Sunday, April 26, 2009

Erotic Art Show

I participated in the annual Erotic Art Show here in Helena, MT this last Saturday and had a wonderful time. I have to say, the level of art has improved immensely over the years. The slide show of erotic photography always seems to get the most attention, but the artists who are bringing their work to show are bringing some really nice pieces. There is black and white photography, oil paintings, bronzes, and of course, ceramics. The hosts at the Staggering Ox have a buffet, no host bar and a band. It's a great time for $5.

There was a new artist by the name of Nancy who had some nice charcoal portraits, a young artist by the name of Charlie who had a framed painting that was very cool (you can get a hint of it behind my sculpture in the image below) and some fun oils and found art. The work presented in the show in general seems to be progressing from tacky to more sensual, but as my friend Jodi has stated, "One person's erotic is another person's ordinary." Too true!

I took Daphne Awakening, and she seemed to be a hit. I changed her up a bit, darkened her colors, made a pedestal for her, and I am very pleased with the result. I will be updating the studio photos of her soon.

So what is Erotic Art, anyway? What makes one piece more erotic over another? To me, it is subtle - the suggestion. But I'm curious what you think. Comment below!

Sunday, April 5, 2009

Thinking about Colors and Patterns, Part 4

I was thinking about texture, color and patterns, and the artists who are inspiring to me that use these markers for their own work. I kept coming back to what I originally fell in love with in ceramics, particularly wheel-thrown functional work -- Form.

When I came back to ceramics as an adult, I was fortunate enough to enroll in a summer class at the Archie Bray Foundation. I am grateful everyday for the Bray and its community outreach programs. In any case, this particular summer was one of the hotter summers in recent memory. We experienced 100+ degree Fahrenheit temperatures many too many days in a row. The classroom managed to stay relatively cool, though the irrigation canals nearby had hatched a fine bunch of mosquitoes, so it smelled of citronella and a multitude of bug repellents.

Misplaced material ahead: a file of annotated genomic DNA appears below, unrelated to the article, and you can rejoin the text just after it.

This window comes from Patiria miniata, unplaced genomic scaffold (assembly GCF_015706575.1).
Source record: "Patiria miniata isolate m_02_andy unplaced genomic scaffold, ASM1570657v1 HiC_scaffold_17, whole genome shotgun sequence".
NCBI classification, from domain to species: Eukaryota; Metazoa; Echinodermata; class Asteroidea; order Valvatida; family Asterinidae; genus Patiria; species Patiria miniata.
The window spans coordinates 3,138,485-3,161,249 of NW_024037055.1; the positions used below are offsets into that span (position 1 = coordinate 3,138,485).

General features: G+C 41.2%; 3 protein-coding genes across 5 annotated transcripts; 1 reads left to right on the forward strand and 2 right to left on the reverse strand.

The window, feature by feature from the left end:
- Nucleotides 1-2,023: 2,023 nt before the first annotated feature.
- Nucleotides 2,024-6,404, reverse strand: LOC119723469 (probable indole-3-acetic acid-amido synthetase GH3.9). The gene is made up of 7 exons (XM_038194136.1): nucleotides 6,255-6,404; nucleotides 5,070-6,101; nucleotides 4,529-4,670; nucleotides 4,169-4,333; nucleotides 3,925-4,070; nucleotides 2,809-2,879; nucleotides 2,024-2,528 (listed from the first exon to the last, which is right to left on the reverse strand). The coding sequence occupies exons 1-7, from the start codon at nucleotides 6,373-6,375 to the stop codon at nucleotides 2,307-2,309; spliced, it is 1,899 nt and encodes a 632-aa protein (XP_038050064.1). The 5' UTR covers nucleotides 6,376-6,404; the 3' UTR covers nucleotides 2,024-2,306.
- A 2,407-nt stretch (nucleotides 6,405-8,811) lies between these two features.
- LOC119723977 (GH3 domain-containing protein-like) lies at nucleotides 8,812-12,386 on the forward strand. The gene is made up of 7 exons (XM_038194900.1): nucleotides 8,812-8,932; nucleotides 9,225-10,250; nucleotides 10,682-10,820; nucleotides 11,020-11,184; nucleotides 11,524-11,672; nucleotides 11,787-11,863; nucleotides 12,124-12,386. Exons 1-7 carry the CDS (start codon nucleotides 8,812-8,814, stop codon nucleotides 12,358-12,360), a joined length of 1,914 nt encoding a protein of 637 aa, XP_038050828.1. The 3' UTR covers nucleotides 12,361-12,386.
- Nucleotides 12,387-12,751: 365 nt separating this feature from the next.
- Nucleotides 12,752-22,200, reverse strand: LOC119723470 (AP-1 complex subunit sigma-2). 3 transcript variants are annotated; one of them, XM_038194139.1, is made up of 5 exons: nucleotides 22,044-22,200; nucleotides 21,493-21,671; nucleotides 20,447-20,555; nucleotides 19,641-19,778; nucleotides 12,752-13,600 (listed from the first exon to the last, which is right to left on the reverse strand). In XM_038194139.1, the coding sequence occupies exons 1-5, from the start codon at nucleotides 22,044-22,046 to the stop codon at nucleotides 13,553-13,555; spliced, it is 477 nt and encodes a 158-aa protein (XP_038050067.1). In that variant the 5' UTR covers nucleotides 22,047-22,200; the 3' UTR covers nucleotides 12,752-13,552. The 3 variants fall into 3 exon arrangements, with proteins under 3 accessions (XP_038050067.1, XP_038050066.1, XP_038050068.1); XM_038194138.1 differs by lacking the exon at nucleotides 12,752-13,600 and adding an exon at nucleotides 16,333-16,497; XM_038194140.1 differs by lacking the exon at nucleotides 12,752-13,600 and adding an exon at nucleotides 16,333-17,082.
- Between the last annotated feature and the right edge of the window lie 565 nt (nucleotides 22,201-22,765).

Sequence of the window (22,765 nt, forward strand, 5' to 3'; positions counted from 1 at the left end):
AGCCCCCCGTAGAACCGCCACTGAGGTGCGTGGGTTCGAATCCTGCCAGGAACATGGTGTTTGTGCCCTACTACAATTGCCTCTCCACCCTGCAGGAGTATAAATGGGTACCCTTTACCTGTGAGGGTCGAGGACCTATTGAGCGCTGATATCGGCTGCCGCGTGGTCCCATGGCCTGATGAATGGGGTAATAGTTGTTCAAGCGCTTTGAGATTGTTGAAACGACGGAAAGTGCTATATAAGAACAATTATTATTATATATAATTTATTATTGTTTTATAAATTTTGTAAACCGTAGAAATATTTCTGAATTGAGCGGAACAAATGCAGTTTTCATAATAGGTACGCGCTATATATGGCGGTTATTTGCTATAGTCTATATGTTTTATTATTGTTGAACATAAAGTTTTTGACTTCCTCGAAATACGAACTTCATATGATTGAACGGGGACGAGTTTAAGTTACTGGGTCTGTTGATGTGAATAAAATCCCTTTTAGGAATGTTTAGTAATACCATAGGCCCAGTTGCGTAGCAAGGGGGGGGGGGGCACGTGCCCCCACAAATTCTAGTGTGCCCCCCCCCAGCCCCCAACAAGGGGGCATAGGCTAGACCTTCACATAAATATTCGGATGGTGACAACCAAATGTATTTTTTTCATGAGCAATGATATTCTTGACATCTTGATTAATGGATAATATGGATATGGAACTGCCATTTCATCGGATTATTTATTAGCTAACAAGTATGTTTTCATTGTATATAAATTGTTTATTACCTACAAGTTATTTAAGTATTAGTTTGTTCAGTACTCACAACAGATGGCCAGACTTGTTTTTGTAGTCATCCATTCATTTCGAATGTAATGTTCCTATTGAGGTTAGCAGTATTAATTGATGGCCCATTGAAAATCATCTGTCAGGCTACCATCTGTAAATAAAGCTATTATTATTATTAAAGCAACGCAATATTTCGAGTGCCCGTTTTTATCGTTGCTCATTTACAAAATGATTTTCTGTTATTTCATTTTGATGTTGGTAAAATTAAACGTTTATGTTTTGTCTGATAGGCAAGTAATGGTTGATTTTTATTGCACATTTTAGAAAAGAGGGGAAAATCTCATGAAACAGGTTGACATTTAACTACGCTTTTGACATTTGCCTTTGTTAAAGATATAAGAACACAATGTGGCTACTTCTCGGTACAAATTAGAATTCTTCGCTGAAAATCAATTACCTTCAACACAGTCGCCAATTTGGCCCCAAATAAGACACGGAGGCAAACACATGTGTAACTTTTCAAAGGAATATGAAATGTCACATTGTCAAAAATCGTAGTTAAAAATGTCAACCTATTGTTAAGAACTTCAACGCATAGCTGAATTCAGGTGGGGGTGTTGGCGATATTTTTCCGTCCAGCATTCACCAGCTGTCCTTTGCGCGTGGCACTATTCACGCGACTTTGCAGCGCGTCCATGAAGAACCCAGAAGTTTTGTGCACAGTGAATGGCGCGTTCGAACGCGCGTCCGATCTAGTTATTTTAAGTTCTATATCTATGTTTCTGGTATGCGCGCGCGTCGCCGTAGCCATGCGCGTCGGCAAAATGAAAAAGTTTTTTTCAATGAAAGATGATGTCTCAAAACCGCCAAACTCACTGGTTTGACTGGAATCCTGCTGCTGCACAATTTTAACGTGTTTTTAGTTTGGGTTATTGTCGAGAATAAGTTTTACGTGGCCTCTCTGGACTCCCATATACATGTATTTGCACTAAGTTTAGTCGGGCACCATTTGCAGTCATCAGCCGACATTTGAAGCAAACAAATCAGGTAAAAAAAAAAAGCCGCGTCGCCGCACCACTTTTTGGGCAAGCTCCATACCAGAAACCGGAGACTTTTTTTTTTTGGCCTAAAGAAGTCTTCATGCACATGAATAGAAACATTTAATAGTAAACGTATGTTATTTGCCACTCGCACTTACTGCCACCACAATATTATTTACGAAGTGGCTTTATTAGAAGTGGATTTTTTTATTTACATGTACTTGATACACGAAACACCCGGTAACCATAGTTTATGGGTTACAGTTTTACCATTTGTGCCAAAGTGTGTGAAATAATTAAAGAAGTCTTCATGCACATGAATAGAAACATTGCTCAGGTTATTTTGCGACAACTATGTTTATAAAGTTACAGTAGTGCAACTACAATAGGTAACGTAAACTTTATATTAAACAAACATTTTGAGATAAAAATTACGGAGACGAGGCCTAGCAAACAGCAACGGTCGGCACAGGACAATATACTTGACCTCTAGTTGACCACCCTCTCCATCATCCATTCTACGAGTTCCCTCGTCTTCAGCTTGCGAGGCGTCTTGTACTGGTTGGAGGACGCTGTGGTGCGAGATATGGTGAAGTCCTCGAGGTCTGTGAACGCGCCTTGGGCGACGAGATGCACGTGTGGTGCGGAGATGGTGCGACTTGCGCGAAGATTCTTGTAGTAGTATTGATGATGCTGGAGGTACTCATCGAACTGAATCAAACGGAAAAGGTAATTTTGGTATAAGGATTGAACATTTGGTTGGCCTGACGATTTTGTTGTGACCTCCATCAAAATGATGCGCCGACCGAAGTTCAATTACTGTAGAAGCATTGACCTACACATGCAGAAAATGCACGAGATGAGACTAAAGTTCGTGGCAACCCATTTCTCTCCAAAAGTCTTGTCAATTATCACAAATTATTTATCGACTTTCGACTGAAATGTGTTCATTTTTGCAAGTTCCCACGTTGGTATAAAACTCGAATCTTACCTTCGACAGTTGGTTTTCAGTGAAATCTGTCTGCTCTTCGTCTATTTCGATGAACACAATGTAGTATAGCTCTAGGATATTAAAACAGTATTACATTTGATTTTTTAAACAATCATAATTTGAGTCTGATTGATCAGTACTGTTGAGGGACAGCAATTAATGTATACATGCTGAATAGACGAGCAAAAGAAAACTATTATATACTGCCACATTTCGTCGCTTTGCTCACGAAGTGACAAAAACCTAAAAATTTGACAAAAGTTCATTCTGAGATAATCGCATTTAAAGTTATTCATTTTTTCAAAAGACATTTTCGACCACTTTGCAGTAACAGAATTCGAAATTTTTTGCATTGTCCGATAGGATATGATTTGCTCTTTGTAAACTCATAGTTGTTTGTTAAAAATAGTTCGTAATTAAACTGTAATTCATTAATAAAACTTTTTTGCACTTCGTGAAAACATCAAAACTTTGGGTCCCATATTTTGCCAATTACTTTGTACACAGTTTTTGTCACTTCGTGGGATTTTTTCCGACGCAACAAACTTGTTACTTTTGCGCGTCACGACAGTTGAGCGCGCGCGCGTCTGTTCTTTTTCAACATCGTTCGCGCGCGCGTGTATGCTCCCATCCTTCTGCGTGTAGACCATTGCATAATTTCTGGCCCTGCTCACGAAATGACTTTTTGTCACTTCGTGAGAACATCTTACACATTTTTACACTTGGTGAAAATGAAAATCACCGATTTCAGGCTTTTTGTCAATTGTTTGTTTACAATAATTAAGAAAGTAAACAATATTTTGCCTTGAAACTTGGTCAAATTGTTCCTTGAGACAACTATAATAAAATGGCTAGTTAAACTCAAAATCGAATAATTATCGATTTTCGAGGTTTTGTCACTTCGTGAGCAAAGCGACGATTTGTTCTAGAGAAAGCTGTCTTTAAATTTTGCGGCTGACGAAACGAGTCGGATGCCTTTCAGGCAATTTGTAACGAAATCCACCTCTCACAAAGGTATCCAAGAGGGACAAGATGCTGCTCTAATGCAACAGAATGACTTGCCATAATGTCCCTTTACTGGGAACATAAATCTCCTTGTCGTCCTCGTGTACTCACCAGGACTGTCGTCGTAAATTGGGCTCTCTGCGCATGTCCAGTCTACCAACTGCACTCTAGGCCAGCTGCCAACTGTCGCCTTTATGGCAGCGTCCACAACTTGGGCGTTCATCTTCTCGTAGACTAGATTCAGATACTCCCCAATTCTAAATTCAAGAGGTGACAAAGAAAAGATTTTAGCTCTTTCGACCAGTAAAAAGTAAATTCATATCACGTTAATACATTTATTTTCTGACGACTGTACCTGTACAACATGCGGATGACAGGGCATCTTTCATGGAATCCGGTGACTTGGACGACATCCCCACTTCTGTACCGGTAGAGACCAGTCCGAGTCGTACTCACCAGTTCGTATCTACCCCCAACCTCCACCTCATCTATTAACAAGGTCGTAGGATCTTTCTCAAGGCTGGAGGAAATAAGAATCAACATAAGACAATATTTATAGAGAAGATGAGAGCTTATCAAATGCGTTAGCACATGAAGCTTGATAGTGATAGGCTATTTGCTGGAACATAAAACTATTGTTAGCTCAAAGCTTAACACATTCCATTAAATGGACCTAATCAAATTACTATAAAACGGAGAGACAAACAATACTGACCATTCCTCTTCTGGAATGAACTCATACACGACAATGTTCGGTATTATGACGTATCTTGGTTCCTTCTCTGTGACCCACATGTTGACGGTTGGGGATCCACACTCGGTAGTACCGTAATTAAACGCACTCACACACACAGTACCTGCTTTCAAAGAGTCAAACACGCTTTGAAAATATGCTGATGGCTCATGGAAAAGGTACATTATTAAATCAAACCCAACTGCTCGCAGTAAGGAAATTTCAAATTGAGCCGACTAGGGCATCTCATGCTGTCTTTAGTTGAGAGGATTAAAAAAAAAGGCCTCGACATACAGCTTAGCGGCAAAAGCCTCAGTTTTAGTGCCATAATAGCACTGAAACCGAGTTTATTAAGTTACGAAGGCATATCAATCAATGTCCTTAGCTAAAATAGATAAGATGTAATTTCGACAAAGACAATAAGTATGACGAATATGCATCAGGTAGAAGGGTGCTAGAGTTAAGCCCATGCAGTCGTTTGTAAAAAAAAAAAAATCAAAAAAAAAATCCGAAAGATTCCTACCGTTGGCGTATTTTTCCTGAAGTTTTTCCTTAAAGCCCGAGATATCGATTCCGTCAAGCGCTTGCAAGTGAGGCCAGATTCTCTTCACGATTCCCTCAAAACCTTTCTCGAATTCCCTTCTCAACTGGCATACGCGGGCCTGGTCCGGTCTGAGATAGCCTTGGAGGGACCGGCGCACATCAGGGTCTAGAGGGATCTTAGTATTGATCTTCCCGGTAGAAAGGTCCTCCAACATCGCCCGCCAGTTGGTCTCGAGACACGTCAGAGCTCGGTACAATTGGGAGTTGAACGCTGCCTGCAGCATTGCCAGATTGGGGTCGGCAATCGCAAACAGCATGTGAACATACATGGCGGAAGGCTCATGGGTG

That summer I met Jeremy Kane, known as "Jr.", though I couldn't bring myself to call him that. Jeremy is an artist par excellence, but also one of the truly committed and talented ceramics teachers I've had the joy to study with. Form is Jeremy's specialty, though I suspect some will make an argument for his finishes of layered glaze, decals and lusters. He uses his form as an elegant canvas upon which to express his observations of kitsch, his commentary of absurdity. His finished work from a distance will spark thoughts of French aristocracy, and as you begin to study the detail you may be reminded of a '57 Chevy, early Playboy, or even KFC.

It is the form of the piece that is the foundation upon which the rest of the work will stand. That is what inspires me.

Jeremy is currently the head of the ceramics department at the University of Alaska-Southeast. Here are a couple online sites to see his work: The Red Lodge Clay Center, The Alaska State Museum.
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